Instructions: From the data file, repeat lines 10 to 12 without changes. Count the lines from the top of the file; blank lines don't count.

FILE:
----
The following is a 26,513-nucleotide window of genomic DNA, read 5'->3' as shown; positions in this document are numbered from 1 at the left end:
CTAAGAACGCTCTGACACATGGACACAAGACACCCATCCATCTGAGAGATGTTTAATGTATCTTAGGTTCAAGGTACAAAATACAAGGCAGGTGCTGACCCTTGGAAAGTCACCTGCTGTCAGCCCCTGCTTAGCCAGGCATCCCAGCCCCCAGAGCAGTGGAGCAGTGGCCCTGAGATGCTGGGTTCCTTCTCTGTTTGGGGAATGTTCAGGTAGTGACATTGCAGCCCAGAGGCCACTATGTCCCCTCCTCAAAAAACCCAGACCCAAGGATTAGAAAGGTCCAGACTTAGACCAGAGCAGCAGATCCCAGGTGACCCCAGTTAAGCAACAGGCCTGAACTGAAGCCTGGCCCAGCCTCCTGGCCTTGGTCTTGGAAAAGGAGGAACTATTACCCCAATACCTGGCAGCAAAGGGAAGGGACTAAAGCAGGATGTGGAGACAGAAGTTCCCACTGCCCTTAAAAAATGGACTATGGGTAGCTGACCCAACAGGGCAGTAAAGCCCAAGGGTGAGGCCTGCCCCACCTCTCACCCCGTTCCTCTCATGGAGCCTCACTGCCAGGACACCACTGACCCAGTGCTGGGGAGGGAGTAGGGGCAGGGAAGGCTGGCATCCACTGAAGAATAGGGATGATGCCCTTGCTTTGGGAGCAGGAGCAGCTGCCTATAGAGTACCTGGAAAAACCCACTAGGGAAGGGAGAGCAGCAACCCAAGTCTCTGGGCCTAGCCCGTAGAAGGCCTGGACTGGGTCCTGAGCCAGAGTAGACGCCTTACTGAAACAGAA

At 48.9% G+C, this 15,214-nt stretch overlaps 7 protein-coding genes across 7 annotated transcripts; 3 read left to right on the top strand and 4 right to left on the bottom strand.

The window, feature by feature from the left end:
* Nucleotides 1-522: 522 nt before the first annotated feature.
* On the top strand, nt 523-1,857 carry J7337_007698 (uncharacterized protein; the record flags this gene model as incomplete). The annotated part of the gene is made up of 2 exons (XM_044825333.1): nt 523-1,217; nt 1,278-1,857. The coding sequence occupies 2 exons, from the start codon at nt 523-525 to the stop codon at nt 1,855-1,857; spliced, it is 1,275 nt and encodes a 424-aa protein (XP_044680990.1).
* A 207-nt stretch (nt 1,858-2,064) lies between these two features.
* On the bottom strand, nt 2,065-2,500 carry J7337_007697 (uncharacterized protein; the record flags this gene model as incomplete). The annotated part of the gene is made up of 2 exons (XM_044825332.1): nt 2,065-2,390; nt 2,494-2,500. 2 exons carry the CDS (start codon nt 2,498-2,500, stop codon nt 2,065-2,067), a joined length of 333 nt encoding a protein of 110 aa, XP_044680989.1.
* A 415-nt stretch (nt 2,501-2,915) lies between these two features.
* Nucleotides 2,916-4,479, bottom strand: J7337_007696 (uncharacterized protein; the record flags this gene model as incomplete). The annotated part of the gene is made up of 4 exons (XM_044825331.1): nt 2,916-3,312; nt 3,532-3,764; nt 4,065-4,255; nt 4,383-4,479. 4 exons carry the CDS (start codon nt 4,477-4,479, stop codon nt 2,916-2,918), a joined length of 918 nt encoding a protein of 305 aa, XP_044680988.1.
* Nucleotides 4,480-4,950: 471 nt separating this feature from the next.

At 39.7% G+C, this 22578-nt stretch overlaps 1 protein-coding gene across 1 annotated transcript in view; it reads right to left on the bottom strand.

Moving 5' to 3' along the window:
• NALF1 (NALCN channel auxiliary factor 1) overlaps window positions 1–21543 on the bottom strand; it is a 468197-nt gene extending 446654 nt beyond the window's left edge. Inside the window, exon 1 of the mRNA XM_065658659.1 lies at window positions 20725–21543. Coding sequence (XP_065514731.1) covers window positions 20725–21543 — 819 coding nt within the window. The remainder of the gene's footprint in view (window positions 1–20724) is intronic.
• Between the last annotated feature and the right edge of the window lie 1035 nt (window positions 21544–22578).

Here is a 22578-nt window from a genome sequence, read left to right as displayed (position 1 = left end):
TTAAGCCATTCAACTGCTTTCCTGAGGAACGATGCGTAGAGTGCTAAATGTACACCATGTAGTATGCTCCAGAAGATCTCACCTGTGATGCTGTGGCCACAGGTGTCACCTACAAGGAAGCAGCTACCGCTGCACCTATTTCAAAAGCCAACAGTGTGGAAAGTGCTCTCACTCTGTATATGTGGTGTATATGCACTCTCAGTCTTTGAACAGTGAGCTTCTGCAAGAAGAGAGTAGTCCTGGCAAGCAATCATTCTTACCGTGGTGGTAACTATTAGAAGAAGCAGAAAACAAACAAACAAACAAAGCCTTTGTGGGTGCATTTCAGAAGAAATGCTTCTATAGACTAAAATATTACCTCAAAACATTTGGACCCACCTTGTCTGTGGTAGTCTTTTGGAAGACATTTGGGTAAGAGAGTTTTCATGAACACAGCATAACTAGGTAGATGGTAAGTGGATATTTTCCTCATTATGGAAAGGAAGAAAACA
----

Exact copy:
* Nucleotides 2,916-4,479, bottom strand: J7337_007696 (uncharacterized protein; the record flags this gene model as incomplete). The annotated part of the gene is made up of 4 exons (XM_044825331.1): nt 2,916-3,312; nt 3,532-3,764; nt 4,065-4,255; nt 4,383-4,479. 4 exons carry the CDS (start codon nt 4,477-4,479, stop codon nt 2,916-2,918), a joined length of 918 nt encoding a protein of 305 aa, XP_044680988.1.
* Nucleotides 4,480-4,950: 471 nt separating this feature from the next.

At 39.7% G+C, this 22578-nt stretch overlaps 1 protein-coding gene across 1 annotated transcript in view; it reads right to left on the bottom strand.